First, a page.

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As Election Gridlock Looms, Dimas Floated as Compromise Premier

Greeks may get Stavros Dimas as Prime Minister, even though they can't vote on it

ATHENS – With his party’s lead in upcoming elections shrinking, New Democracy leader Antonis Samaras may not be able to get the title he most covets – Prime Minister – as reports emerged that the opposition PASOK Socialists will demand an alternate leader – with the name of New Democracy Vice-President Stavros Dimas emerging. Dimas is currently serving as Foreign Minister in a shaky hybrid government of the two major parties who are rapidly losing ground to parties opposed to the austerity measures PASOK and New Democracy support as a condition of $325 billion in international rescue loans.
The newspaper Kathimerini reported that Dimas’ name was being floated as a compromise candidate in a new coalition government as neither major party has enough support now to win outright. Samaras has also said he would reject a coalition administration, but has been giving contradictory signals. New Democracy’s support is hovering around 20 percent, compared to less than 15 percent for PASOK, which is now headed by former Finance Minister Evangelos Venizelos, who took over from George Papandreou, who resigned five months earlier as Prime Minister in the wake of incessant protests, riots and strikes against the pay cuts, tax hikes, and slashed pensions demanded by the Troika of the European Union-International Monetary Fund-European Central Bank (EU-IMF-ECB) that have enraged Greek society.
If Dimis is appointed, it would mean that Greeks would have a Prime Minister for whom they didn’t vote. Dimas, 70, is a former European Commissioner who had an indistinct role overseeing the environment. He is an American-trained Wall Street banker, a profession that many Greeks have chosen as a target during the protests, blaming banks for the country’s economic catastrophe. With the likelihood that as many as eight or nine parties could be represented in the new Parliament after the May 6 election, the leadership could be even more fractured and Samaras may have to accept someone other than himself as Prime Minister if he wants a coalition. Otherwise, there could be yet another election.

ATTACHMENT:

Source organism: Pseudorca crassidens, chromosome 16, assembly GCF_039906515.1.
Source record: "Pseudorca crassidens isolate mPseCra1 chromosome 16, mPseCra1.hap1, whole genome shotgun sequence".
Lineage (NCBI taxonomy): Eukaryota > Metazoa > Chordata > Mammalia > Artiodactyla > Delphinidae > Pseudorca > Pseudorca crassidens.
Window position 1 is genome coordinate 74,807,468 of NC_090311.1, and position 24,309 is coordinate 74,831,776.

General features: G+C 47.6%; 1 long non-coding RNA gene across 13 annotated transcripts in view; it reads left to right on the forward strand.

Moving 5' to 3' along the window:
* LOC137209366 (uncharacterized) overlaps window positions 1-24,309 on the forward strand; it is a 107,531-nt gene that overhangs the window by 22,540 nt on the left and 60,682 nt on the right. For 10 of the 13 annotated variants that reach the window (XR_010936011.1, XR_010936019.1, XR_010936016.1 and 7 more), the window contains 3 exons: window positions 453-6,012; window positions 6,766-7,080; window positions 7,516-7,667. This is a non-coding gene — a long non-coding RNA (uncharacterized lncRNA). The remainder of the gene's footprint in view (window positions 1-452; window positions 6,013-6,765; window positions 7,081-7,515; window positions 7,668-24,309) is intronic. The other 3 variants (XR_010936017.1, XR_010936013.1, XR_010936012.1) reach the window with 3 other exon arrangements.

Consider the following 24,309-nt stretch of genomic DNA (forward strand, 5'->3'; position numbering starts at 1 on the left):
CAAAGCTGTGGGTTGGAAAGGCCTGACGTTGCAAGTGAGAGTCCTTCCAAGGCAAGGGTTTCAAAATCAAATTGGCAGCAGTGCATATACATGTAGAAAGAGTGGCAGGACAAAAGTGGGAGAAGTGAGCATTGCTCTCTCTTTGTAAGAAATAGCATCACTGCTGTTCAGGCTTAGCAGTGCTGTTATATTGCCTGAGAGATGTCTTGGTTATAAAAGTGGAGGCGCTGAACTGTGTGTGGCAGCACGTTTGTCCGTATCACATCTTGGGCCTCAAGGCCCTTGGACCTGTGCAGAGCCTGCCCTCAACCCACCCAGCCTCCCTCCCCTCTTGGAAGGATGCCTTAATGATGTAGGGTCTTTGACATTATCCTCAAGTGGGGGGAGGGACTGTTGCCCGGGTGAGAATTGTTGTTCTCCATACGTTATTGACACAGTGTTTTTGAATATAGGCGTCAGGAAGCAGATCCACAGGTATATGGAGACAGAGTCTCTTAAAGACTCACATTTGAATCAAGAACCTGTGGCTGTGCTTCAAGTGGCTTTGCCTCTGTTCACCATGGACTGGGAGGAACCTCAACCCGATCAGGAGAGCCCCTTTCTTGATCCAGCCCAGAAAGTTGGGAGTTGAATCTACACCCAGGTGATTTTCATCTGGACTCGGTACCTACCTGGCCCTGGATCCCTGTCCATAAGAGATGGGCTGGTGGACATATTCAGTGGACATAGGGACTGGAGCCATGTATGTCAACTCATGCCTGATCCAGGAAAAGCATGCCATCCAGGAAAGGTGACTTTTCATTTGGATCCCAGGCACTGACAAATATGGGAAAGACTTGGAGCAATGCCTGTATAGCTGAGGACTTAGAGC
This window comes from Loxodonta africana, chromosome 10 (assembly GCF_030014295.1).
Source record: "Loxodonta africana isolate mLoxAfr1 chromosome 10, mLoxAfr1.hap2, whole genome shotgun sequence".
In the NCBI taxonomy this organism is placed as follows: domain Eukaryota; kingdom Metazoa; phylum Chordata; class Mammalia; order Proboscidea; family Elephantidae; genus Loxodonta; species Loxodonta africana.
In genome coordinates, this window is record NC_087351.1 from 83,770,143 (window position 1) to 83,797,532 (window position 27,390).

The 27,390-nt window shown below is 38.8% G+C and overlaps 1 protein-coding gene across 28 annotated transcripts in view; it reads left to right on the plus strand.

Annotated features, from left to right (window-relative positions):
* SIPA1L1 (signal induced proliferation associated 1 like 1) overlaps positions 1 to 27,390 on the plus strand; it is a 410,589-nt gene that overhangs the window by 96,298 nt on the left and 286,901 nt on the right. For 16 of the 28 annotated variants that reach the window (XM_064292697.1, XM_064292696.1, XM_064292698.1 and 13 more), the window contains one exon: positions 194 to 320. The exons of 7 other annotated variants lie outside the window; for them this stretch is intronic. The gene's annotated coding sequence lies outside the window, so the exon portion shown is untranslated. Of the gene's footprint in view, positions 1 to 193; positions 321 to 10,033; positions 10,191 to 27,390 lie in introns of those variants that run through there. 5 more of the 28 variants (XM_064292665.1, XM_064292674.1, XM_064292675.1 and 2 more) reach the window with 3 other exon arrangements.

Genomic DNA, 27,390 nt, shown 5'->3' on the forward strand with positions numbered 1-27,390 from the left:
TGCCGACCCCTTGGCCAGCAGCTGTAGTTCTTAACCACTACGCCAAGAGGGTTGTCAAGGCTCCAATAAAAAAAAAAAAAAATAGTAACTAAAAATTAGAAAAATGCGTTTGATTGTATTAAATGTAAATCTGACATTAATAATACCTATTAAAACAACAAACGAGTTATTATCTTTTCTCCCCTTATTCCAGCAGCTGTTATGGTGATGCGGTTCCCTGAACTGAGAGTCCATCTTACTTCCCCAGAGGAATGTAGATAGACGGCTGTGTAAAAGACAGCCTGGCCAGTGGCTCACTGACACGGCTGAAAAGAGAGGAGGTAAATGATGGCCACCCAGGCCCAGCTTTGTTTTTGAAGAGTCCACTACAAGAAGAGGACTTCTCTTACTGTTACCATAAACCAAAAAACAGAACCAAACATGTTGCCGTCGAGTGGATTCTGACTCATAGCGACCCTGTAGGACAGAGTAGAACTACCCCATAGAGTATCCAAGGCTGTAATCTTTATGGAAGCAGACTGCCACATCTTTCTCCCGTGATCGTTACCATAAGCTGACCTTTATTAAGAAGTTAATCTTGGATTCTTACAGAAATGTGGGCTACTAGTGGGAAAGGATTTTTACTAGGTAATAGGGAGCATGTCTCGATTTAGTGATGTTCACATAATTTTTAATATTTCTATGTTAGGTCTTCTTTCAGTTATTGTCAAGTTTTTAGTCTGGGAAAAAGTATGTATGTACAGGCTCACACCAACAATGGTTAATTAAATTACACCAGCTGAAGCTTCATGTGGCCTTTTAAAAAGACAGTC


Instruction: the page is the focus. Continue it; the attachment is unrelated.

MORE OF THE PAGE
The new government will be charged with continuing to implement austerity measures and find another $15 billion in cuts. They’ll have to begin the process of firing 150,000 state workers over the next three years from a public payroll bloated by generations of New Democracy and PASOK leaders hiring hundreds of thousands of unneeded workers in return for votes. Samaras opposed austerity under Papandreou, but supported it to be a player in the current coalition. Now he says he opposes it again and would try to lower taxes and raise pensions, although he said he supports Troika demands that included raising taxes and lowering pensions.
Samaras reportedly said that even if he can’t be Prime Minister that the country’s leader would have to come from his party, which he leads, creating the embarrassing position of New Democracy’s second-in-command being Greece’s Premier. Outgoing interim Prime Minister Lucas Papademos, a former ECB Vice-President, said he’s not interested in the role again. Dimas, who prefers to stay out of the limelight, could get the nod, Kathimerini noted, to satisfy Venizelos, who said he wants his party to play a leading role in any uneasy power-sharing government.
Such is the uncertainty and high anxiety now that most Greeks say they oppose the bailouts because of the austerity measures, but don’t want to leave the Eurozone of the 17 countries using the euro. The only way to stay in is to accept the very measures they oppose. A poll by the MRB company showed that 26.2 percent of respondents intend to vote for a party opposed to the unpopular Troika rescue, although 66 percent said Greece should stay in the Eurozone but adopt an alternative recovery plan, while 13.2 percent said the country should drop the euro altogether.
The austerity measures have created 21.8 percent unemployment and put more than one million people out of work, even as the government has failed to collect from tax cheats owing the country more than $72 billion, an amount that would have prevented the need for bailouts and austerity. With the country sinking deeper into recession, whoever is Prime Minister will have the difficult challenge of enforcing more austerity that Greeks oppose. One-third of them combined support the two ruling parties who imposed it on them, creating a curious dilemma for the election in which 64 percent of Greeks said they want another coalition, even though PASOK and New Democracy are bitter rivals and tried to undermine the reforms they publicly supported by filing legislation to favor their own interests. They also gave negative reviews to the Papademos Administration, which engineered a second bailout of $173 billion to go along with a first for $152 billion, which continued the austerity, although Greece also got a $134 billion write-down in debt.
(Sources: Kathimerini, AFP)

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